This summer my writing mentor mentioned after reading a draft of my memoir that she sensed some underlying and unexpressed anger   in my writing. On no! Do I have to go there? 

I dutifully pulled out my dog-eared and heavily marked up copy of The Dance of Anger, A Woman's Guide to Changing the Patterns of Intimate Relationships by Harriet Goldhor Lerner first published, would you believed, in 1985. And still in print. Order your copy now!

In the first chapter I met myself--again--right away in the first chapter, a section called "The 'Nice Lady' Syndrome." 
               ...we stay silent--or become tearful, self-critical,
               or 'hurt.' If we do feel anger, we keep it to ourselves
               in order to avoid the possibility of open conflict. 
               But it is not just our anger that we keep to ourselves;
               in addition, we may avoid making clear statements
               about what we think and feel, when we suspect
               that such clarity would make another person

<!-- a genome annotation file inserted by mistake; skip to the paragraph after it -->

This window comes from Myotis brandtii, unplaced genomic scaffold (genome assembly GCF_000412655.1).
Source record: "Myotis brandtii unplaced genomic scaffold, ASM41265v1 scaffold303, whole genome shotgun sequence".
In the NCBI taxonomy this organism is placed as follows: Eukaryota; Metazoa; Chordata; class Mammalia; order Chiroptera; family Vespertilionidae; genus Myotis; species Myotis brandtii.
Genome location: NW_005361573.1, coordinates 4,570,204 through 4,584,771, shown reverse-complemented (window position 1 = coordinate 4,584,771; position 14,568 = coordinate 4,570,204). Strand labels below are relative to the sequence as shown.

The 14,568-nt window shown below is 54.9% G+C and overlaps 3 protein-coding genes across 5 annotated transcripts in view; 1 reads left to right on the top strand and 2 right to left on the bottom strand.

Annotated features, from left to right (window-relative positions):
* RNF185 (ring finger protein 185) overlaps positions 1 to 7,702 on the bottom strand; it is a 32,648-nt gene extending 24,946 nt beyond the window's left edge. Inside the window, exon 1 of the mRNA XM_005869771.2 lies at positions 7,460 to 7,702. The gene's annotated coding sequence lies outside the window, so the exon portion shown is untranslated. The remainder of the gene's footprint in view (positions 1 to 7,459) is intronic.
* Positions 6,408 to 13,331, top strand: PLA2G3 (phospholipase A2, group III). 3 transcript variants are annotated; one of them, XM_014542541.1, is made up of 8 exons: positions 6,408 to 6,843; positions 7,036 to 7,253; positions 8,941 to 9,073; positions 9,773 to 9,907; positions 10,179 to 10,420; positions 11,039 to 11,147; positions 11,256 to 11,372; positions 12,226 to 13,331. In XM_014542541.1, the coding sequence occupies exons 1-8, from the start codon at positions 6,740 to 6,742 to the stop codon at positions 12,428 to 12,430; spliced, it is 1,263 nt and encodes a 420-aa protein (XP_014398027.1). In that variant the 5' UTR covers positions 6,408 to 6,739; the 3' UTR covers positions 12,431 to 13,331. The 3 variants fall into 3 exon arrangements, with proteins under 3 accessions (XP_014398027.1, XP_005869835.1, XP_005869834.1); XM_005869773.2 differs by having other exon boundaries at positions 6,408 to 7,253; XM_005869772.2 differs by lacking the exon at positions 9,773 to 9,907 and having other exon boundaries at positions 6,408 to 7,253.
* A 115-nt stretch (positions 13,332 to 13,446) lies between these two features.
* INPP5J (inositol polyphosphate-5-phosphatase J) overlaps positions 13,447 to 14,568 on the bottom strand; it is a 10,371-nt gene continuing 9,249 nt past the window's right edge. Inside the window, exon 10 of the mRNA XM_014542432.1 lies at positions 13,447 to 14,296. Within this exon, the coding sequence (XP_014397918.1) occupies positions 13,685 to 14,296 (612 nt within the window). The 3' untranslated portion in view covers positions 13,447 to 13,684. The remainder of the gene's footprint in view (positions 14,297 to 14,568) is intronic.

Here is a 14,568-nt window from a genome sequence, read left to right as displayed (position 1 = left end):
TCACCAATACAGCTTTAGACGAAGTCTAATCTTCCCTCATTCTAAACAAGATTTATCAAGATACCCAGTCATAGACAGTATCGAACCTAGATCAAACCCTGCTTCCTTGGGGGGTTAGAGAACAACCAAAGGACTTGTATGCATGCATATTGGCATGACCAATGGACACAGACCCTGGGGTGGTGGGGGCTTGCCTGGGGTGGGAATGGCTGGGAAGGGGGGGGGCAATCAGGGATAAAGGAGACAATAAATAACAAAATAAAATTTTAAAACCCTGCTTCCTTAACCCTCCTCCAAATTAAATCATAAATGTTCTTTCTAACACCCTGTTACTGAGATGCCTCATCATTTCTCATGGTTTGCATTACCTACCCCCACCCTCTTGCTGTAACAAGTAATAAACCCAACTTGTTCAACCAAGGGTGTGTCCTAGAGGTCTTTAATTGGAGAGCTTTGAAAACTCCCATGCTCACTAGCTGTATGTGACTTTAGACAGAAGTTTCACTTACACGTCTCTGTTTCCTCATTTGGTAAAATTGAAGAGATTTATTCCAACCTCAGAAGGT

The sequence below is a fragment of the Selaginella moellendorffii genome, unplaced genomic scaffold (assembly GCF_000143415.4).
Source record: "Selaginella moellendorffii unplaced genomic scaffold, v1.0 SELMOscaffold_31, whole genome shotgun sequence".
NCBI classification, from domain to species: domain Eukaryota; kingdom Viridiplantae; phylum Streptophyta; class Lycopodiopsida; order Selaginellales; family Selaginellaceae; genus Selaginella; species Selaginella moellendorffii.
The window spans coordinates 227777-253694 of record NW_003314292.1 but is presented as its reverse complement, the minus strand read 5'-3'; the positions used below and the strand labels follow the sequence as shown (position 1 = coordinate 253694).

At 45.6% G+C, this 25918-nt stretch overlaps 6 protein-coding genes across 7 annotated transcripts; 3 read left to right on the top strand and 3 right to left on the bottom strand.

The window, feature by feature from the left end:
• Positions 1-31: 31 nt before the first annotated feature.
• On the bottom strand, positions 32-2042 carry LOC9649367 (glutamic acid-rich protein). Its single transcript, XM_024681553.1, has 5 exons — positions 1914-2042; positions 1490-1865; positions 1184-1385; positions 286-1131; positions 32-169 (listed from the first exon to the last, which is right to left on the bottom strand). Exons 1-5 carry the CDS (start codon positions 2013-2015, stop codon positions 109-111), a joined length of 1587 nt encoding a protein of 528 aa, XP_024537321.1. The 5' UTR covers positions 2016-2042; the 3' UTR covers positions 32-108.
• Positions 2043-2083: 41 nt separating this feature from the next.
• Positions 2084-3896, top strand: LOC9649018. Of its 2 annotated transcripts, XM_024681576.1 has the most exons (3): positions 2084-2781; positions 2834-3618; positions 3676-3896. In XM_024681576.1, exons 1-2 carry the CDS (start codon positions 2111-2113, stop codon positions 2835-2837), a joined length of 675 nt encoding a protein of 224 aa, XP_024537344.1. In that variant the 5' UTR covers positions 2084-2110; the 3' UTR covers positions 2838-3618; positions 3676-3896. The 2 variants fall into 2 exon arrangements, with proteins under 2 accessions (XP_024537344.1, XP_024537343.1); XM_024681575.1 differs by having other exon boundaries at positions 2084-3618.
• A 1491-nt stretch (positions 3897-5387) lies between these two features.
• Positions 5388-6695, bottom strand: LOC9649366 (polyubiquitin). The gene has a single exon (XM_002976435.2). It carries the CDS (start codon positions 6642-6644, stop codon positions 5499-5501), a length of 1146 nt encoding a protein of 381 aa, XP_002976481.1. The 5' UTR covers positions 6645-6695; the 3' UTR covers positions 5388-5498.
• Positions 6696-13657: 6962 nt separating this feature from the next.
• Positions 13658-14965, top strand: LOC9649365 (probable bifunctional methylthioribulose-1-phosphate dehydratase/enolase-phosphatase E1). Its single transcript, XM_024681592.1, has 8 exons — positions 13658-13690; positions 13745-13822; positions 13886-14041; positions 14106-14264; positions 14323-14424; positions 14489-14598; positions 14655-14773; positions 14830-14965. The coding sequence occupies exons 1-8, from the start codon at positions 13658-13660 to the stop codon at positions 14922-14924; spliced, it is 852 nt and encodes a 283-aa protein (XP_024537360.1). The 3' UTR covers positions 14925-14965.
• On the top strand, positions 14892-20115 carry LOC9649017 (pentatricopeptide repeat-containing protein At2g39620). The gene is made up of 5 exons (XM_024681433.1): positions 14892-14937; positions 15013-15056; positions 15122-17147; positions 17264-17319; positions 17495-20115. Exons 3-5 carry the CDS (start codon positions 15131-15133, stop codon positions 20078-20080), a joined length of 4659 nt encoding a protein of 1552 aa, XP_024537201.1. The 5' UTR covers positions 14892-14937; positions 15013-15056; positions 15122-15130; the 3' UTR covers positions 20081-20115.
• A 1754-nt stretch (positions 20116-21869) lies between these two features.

uncomfortable and expose differences between us. 

Lerner refers to "a storehouse of unconscious anger and rage." 

Oh no! Do I have to go there?

So perhaps I need to go into that storehouse and see what's there that still matters now, and perhaps Amy K in her direct and clear self and her clarity about what truly matters can be my role model. 

I turned a couple more pages and read about "The 'Bitchy' Woman,"  a label that indicates how our society doesn't value angry women and how they are seen as threats, especially to men, and who need to be silenced. An angry woman who doesn't voice her anger effectively--with clarity, direction, and control- often is not taken seriously and is not heard. 

Once again, look to Amy K and her superpowers. She is not a "Bitchy Woman." Nor is she is the victim of the "Nice Lady Syndrome," which in my part of the world we call "Minnesota Nice." 

I will continue re-reading the Lerner book, for I know I still have work to do to become my authentic self and to bring that authenticity to my memoir. A friend reminded me that age 70 is a good time to do this!  (If not now, when!) But who knew I would find a role model in Washington!

An Invitation
How good are you at expressing your anger? I would love to know. 

Thursday, September 27, 2018